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Will We Obey?

Simplistic Christian rhetoric pushes and twists and pours hot acid on my very last nerve. It makes me want to ask for (as my wife likes to say) “a pair of scissors so I can gouge my eyes out.” I’d rather hear long fingernails repeatedly scraping a chalkboard than hear another trite attempt to brush one of faith’s thorny issues under the rug.

Knowing this, it won't surprise you to hear that words you are often likely to hear from me are: It’s not that easy. Truth isn’t always black and white. It’s complicated.

True enough. However, I’m noticing the uncomfortable fact that I have used my distaste for Christian cliché as well as my good desire for authentic faith illicitly, as cover for my spiritual passivity. If I imagine everything must be so hard, so complex, so confusing - all the time… If I believe honesty requires me to constantly rehash and rethink and circle round and round and round… If I’m addicted to angst and uncertainty like Linus’ addiction to his blanket – then I excuse myself from the responsibility of trusting what I do know and from obeying God wherever (and whenever) He has spoken clearly.

God is always open to our questions. God is patient, never put off by sincere wrestling. For sure, many of God’s truths are mysterious, strange, difficult. But much, much of what God has said is plain, virtually impossible to misconstrue: Trust. Love. Give. Hope. There’s a lifetime of living in those words alone.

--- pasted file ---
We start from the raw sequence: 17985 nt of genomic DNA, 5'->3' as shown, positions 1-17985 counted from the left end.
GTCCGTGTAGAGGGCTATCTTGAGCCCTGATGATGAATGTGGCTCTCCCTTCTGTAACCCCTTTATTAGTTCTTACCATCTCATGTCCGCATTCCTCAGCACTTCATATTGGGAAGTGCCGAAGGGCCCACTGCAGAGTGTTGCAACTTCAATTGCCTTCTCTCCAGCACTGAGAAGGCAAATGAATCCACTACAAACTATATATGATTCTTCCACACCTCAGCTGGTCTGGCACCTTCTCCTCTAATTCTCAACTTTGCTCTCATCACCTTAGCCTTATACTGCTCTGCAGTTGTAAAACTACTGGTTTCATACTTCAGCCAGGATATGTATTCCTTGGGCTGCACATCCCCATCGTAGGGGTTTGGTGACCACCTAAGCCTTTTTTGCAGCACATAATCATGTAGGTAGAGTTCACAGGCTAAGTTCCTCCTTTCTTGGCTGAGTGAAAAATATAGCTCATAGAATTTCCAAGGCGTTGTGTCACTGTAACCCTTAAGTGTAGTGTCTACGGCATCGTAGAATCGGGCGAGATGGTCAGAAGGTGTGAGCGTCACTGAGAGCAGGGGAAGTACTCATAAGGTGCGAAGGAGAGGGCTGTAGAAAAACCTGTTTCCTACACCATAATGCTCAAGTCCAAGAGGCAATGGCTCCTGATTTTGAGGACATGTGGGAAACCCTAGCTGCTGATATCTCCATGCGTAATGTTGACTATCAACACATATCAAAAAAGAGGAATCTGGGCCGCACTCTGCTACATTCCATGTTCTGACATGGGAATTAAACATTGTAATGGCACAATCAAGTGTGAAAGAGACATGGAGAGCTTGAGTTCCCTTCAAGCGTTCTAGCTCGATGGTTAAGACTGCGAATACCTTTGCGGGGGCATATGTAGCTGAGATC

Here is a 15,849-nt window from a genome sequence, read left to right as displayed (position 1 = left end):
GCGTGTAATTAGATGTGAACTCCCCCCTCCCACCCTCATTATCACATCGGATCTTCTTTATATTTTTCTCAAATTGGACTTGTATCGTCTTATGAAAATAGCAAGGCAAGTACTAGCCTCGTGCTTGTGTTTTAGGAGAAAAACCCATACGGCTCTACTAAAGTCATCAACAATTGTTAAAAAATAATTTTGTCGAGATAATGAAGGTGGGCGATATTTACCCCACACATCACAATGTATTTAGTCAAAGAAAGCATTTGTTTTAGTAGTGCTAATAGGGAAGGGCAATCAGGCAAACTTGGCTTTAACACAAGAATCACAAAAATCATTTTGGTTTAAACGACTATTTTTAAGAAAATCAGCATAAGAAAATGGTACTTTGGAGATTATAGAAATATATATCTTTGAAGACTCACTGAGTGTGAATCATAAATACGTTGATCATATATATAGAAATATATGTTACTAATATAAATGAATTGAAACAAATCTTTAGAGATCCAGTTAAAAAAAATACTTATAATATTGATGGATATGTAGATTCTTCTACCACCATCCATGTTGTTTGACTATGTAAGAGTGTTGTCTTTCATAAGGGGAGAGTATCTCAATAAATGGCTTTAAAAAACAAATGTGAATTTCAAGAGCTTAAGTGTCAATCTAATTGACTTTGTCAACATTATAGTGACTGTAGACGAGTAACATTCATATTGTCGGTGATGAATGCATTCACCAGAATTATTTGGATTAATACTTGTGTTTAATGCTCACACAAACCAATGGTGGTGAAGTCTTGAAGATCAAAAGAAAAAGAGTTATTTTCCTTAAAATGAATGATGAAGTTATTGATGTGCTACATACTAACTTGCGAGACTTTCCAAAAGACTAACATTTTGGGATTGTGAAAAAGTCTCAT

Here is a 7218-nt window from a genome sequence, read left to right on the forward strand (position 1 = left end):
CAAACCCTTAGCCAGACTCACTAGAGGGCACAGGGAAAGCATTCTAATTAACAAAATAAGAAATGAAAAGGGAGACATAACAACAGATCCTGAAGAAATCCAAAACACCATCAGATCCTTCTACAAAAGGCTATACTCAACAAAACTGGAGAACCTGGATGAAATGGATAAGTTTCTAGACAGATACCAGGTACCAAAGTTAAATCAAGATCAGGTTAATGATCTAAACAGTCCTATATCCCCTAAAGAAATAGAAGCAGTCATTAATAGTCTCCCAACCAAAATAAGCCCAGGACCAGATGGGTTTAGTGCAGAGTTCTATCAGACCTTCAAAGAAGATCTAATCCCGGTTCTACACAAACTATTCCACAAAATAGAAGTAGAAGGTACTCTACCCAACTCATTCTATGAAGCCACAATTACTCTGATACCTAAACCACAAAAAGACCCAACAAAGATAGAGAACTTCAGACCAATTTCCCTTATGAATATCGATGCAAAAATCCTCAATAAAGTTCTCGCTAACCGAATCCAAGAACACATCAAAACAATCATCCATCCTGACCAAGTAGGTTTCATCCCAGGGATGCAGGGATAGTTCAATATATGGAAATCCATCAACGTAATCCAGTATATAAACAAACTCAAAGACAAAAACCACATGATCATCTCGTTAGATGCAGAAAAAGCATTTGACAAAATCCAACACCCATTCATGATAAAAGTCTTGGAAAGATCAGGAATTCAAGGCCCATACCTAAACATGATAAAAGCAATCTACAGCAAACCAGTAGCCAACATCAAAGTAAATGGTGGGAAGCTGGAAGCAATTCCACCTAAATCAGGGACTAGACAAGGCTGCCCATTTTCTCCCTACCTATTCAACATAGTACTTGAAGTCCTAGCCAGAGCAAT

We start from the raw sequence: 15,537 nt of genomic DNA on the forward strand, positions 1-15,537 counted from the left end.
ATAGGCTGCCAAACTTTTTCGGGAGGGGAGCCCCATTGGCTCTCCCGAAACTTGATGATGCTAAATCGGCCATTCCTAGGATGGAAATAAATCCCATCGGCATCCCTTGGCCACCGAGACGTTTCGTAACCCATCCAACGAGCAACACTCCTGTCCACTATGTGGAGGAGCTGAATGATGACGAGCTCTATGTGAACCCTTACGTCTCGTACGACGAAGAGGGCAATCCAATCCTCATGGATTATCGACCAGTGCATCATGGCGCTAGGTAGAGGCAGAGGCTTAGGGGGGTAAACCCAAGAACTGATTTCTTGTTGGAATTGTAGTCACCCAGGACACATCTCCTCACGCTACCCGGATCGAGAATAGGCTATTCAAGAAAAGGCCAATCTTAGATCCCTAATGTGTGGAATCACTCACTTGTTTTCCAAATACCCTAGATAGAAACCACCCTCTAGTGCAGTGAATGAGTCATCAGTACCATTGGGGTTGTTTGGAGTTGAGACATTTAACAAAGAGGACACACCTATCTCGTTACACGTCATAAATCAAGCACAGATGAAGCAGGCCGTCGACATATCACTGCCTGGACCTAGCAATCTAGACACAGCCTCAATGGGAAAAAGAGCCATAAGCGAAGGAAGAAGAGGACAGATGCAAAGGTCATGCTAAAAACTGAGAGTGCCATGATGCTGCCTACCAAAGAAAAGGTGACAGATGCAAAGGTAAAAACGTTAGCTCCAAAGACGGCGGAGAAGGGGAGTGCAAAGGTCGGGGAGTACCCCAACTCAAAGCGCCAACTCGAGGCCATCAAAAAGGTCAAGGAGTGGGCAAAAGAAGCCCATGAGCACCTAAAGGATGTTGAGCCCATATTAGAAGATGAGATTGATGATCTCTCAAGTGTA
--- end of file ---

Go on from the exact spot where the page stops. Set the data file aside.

“The most important question we ask of this text,” says Peterson, “is not ‘What does this mean?’ but ‘What can I obey?’”. Abraham’s only choice was whether or not he would take Isaac up the mountain. Moses’ only choice was whether or not he would confront Pharaoh in Egypt. Peter’s only choice was whether or not he would step onto the waves after Jesus said, “Come.” What would happen on the mountain and in Egypt and on the waves was not their concern. Their courageous obedience to the simple, clear instructions was the one test that stood before them.

I know something of this place, as I find myself in a cycle of unhealthy patterns. I want God to wave the magic wand and make me whole again. So far, He hasn’t. Unfortunately, I don’t suspect He will. I’ve gotten to this place inch by inch, and I believe God plans for me to come out the same way. God will help me. God will guide me. But, as far as I can see, He plans to only tell me the next step, the next truth. The how and the where and the when of my redemption can not be my concern. The question for me is this: when God speaks, will I obey?

My job is simply the next “yes.” The long healing will be God’s work.

peace and obedience / winn

6 Comments

Christy McFarland

1

Christy McFarland commented…

Great words ... I appreciate "I've gotten to this place inch by inch". Its so slow sometimes that we don't even realize how far we've gone or come. "The long healing" ... a place I'm in the midst of myself. Not fun but I still say it's a good place to be.

Jordan

8

Jordan commented…

thanks for sharing, winn.
it's good.

85,079

JW commented…

Perhaps the most self-indulgent blog I have read in a while. Next time, please rename the post to "Will I Obey" so I know what I'm in for ahead of time.

Kelsea Shuldes

20

Kelsea Shuldes commented…

When I became Christian, one of the first things I noticed is that what God asks of us is really simple. We are the difficult ones.

85,079

Guest commented…

"...I have used my distaste for Christian clich as well as my good desire for authentic faith illicitly, as cover for my spiritual passivity." - ouch! my toes.

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